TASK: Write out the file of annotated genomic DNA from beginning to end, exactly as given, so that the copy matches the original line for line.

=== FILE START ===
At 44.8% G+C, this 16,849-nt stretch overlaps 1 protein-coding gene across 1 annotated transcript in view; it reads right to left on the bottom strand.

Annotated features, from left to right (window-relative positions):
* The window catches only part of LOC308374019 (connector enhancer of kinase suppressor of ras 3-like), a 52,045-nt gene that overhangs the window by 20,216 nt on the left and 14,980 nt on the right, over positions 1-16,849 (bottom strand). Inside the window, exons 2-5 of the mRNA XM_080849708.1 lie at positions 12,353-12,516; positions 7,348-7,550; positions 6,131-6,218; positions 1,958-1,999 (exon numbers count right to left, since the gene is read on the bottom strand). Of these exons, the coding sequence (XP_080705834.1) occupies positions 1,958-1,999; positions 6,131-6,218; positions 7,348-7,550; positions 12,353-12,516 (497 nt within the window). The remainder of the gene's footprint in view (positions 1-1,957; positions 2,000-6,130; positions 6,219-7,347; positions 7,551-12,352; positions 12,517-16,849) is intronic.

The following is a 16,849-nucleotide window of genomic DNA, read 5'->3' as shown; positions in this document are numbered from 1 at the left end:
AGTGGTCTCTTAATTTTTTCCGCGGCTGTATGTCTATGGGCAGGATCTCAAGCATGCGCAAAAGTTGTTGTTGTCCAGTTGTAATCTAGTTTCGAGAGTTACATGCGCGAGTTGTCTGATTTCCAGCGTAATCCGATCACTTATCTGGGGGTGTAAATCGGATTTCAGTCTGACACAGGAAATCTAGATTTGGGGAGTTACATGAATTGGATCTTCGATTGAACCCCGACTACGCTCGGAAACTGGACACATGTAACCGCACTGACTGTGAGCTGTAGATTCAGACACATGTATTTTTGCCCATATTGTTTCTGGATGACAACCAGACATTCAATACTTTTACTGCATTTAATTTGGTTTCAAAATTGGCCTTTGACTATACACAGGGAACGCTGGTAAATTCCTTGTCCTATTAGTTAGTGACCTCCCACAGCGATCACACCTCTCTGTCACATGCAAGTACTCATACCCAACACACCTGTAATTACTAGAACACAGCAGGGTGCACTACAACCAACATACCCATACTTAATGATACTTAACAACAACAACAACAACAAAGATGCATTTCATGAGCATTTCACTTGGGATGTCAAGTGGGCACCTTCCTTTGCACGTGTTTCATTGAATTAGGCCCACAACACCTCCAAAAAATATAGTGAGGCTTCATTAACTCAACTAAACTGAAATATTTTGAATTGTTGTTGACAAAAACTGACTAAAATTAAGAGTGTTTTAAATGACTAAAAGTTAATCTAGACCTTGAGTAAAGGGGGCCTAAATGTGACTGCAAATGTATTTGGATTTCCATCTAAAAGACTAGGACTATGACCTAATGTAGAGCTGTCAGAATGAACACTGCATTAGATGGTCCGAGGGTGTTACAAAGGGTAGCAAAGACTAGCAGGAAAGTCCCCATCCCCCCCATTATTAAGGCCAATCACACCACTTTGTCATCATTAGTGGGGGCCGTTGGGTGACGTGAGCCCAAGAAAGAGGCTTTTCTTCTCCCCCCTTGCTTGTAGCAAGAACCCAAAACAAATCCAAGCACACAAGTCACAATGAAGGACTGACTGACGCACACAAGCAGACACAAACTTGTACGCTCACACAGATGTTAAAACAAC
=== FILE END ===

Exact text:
At 44.8% G+C, this 16,849-nt stretch overlaps 1 protein-coding gene across 1 annotated transcript in view; it reads right to left on the bottom strand.

Annotated features, from left to right (window-relative positions):
* The window catches only part of LOC308374019 (connector enhancer of kinase suppressor of ras 3-like), a 52,045-nt gene that overhangs the window by 20,216 nt on the left and 14,980 nt on the right, over positions 1-16,849 (bottom strand). Inside the window, exons 2-5 of the mRNA XM_080849708.1 lie at positions 12,353-12,516; positions 7,348-7,550; positions 6,131-6,218; positions 1,958-1,999 (exon numbers count right to left, since the gene is read on the bottom strand). Of these exons, the coding sequence (XP_080705834.1) occupies positions 1,958-1,999; positions 6,131-6,218; positions 7,348-7,550; positions 12,353-12,516 (497 nt within the window). The remainder of the gene's footprint in view (positions 1-1,957; positions 2,000-6,130; positions 6,219-7,347; positions 7,551-12,352; positions 12,517-16,849) is intronic.

The following is a 16,849-nucleotide window of genomic DNA, read 5'->3' as shown; positions in this document are numbered from 1 at the left end:
AGTGGTCTCTTAATTTTTTCCGCGGCTGTATGTCTATGGGCAGGATCTCAAGCATGCGCAAAAGTTGTTGTTGTCCAGTTGTAATCTAGTTTCGAGAGTTACATGCGCGAGTTGTCTGATTTCCAGCGTAATCCGATCACTTATCTGGGGGTGTAAATCGGATTTCAGTCTGACACAGGAAATCTAGATTTGGGGAGTTACATGAATTGGATCTTCGATTGAACCCCGACTACGCTCGGAAACTGGACACATGTAACCGCACTGACTGTGAGCTGTAGATTCAGACACATGTATTTTTGCCCATATTGTTTCTGGATGACAACCAGACATTCAATACTTTTACTGCATTTAATTTGGTTTCAAAATTGGCCTTTGACTATACACAGGGAACGCTGGTAAATTCCTTGTCCTATTAGTTAGTGACCTCCCACAGCGATCACACCTCTCTGTCACATGCAAGTACTCATACCCAACACACCTGTAATTACTAGAACACAGCAGGGTGCACTACAACCAACATACCCATACTTAATGATACTTAACAACAACAACAACAACAAAGATGCATTTCATGAGCATTTCACTTGGGATGTCAAGTGGGCACCTTCCTTTGCACGTGTTTCATTGAATTAGGCCCACAACACCTCCAAAAAATATAGTGAGGCTTCATTAACTCAACTAAACTGAAATATTTTGAATTGTTGTTGACAAAAACTGACTAAAATTAAGAGTGTTTTAAATGACTAAAAGTTAATCTAGACCTTGAGTAAAGGGGGCCTAAATGTGACTGCAAATGTATTTGGATTTCCATCTAAAAGACTAGGACTATGACCTAATGTAGAGCTGTCAGAATGAACACTGCATTAGATGGTCCGAGGGTGTTACAAAGGGTAGCAAAGACTAGCAGGAAAGTCCCCATCCCCCCCATTATTAAGGCCAATCACACCACTTTGTCATCATTAGTGGGGGCCGTTGGGTGACGTGAGCCCAAGAAAGAGGCTTTTCTTCTCCCCCCTTGCTTGTAGCAAGAACCCAAAACAAATCCAAGCACACAAGTCACAATGAAGGACTGACTGACGCACACAAGCAGACACAAACTTGTACGCTCACACAGATGTTAAAACAAC